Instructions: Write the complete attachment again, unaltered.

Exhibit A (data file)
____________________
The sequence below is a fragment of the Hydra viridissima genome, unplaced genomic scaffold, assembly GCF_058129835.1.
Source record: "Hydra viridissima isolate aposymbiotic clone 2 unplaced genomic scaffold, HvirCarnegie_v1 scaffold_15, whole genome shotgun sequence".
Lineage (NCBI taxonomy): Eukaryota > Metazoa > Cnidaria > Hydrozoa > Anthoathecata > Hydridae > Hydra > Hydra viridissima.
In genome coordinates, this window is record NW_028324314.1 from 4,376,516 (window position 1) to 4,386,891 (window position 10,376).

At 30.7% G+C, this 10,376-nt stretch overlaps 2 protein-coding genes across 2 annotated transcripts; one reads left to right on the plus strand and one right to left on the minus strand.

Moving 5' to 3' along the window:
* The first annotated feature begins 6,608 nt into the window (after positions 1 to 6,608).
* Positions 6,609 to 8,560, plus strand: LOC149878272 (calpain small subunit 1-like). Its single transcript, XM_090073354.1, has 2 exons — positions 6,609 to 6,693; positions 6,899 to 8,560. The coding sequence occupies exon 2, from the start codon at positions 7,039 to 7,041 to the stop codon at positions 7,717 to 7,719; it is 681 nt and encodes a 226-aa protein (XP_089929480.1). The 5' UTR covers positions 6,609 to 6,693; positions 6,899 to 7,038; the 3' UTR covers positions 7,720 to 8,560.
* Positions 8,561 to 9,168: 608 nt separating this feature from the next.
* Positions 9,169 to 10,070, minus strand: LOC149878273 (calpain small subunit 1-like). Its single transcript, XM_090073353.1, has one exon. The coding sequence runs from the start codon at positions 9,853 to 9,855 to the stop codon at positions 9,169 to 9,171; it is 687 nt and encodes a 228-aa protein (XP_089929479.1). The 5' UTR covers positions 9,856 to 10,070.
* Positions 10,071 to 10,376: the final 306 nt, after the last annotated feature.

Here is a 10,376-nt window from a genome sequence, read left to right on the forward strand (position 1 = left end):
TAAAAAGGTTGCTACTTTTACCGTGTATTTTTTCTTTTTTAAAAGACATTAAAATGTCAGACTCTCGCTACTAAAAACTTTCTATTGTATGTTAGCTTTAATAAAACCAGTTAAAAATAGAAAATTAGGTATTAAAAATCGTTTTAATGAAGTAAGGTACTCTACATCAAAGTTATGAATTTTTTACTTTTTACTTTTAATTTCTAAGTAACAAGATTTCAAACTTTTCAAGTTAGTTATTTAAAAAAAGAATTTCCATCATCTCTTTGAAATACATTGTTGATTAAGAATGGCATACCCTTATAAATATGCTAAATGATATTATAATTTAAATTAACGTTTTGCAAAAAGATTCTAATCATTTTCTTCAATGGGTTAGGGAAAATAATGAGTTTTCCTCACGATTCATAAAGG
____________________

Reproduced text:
The sequence below is a fragment of the Hydra viridissima genome, unplaced genomic scaffold, assembly GCF_058129835.1.
Source record: "Hydra viridissima isolate aposymbiotic clone 2 unplaced genomic scaffold, HvirCarnegie_v1 scaffold_15, whole genome shotgun sequence".
Lineage (NCBI taxonomy): Eukaryota > Metazoa > Cnidaria > Hydrozoa > Anthoathecata > Hydridae > Hydra > Hydra viridissima.
In genome coordinates, this window is record NW_028324314.1 from 4,376,516 (window position 1) to 4,386,891 (window position 10,376).

At 30.7% G+C, this 10,376-nt stretch overlaps 2 protein-coding genes across 2 annotated transcripts; one reads left to right on the plus strand and one right to left on the minus strand.

Moving 5' to 3' along the window:
* The first annotated feature begins 6,608 nt into the window (after positions 1 to 6,608).
* Positions 6,609 to 8,560, plus strand: LOC149878272 (calpain small subunit 1-like). Its single transcript, XM_090073354.1, has 2 exons — positions 6,609 to 6,693; positions 6,899 to 8,560. The coding sequence occupies exon 2, from the start codon at positions 7,039 to 7,041 to the stop codon at positions 7,717 to 7,719; it is 681 nt and encodes a 226-aa protein (XP_089929480.1). The 5' UTR covers positions 6,609 to 6,693; positions 6,899 to 7,038; the 3' UTR covers positions 7,720 to 8,560.
* Positions 8,561 to 9,168: 608 nt separating this feature from the next.
* Positions 9,169 to 10,070, minus strand: LOC149878273 (calpain small subunit 1-like). Its single transcript, XM_090073353.1, has one exon. The coding sequence runs from the start codon at positions 9,853 to 9,855 to the stop codon at positions 9,169 to 9,171; it is 687 nt and encodes a 228-aa protein (XP_089929479.1). The 5' UTR covers positions 9,856 to 10,070.
* Positions 10,071 to 10,376: the final 306 nt, after the last annotated feature.

Here is a 10,376-nt window from a genome sequence, read left to right on the forward strand (position 1 = left end):
TAAAAAGGTTGCTACTTTTACCGTGTATTTTTTCTTTTTTAAAAGACATTAAAATGTCAGACTCTCGCTACTAAAAACTTTCTATTGTATGTTAGCTTTAATAAAACCAGTTAAAAATAGAAAATTAGGTATTAAAAATCGTTTTAATGAAGTAAGGTACTCTACATCAAAGTTATGAATTTTTTACTTTTTACTTTTAATTTCTAAGTAACAAGATTTCAAACTTTTCAAGTTAGTTATTTAAAAAAAGAATTTCCATCATCTCTTTGAAATACATTGTTGATTAAGAATGGCATACCCTTATAAATATGCTAAATGATATTATAATTTAAATTAACGTTTTGCAAAAAGATTCTAATCATTTTCTTCAATGGGTTAGGGAAAATAATGAGTTTTCCTCACGATTCATAAAGG